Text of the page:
Ordoñéz ignored the man, turning his face to the altar and the sacrament.  The choir had begun to sing.

“Ay – I thought you a coward.  You know where I am, hildago,” Don Alejandro spat and walked away.

Don Garcia’s family was not infanzón – so this insult he felt was heinous.  The younger knight, his face as impassive as the stone visage of St. Michael, listened to the hymn as it rose in the air.

            After services, Don Rodrigo didn’t tarry in the chapel.  He took to the battlements to pace among his wards.  He had to put the army a’field soon, he knew; they were restless and expensive and hot for a fight.  The baggage had come with the king and in the wake arrived the ‘soft army’.  This was made up of almost a thousand and a half of artisans, merchants, and courtesans from every close-lying Castilian city.  Rodrigo wondered if he’d win a battle with just their sheer numbers, though they were non-combatants.  The Campaedor was relieved by their arrival, but more relieved that his hot-blooded men now could vent their sexual appetites on willing courtesans rather than threaten the innocent townsfolk.  Everything was too expensive, however, to sit here waiting for an elusive battle.  King Sancho was in threat of having his entire army disperse.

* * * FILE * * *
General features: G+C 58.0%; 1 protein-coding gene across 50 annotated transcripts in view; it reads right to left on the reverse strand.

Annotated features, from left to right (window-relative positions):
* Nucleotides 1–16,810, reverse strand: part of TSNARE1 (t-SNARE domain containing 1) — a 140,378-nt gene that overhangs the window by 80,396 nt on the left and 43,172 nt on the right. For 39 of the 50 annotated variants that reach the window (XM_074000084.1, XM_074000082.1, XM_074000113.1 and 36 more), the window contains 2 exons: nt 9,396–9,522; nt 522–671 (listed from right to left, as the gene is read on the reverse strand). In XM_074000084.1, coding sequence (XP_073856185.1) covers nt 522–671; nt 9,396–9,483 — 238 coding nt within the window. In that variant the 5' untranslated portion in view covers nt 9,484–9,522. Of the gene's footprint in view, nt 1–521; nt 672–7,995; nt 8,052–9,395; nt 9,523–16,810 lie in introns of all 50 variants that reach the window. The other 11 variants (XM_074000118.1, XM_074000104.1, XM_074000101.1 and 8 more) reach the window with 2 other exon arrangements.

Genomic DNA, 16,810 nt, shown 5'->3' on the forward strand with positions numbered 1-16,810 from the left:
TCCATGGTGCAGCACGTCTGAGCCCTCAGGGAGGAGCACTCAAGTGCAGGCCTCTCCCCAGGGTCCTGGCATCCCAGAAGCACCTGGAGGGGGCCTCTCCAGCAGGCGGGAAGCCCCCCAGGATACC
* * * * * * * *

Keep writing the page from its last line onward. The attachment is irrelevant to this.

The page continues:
Just that day, Francisco the Younger had made up a tally of the stores.

“We have five hundred head of cattle, less than two hundred head of swine, maybe five and a half hundred chickens and fowl, four hundred or so fanegas of grain (bushels), less than that by half carobs and fruits, no medicine (they had gone through all the provisions of this), and two hundred casks of wine.”



“Five hundred heads of cattle?”

“If that – I am being optimistic.”

“Put everyone on tack – ay?”

“We have less than five count.”  A ‘count’ measured how much a hundred men could eat.

Don Rodrigo ran a hand through his scalp.  “We are all to die.”


The Campaedor sniffed and leaned over the battlements to see the shadows of the walls.  They had to get to field and either lose half their number or win thoroughly over Alfonso and disband.  “What is our number, ay?”

“Last count – four thousand three hundred.”

“We lost two fifty?”

“Desertions.”  That was good and bad; they had lost now, ever since taking Carrión, five hundred men.  Good because they had better stores; bad because King Alfonso had the greater number.  Rodrigo was surprised that he had as many soldiers as he did.

“Put them on half rations.”


“If they have their own gold, they can buy what they wish from the merchants.”

Francisco the Younger bowed and left him.

Four thousand and a half men.  If they kept to the defensive, they’d have a chance; Don Diego di Oviedo was an unrelenting foe, but the Campaedor relished fighting the older knight upon the field.  The Castilian army, no matter how Rodrigo looked at it, was in sore straights, though the Royal Guard had come.

Just then he heard the footfalls of someone coming up the steps to the wall.

“Don Rodrigo.”  It was the king.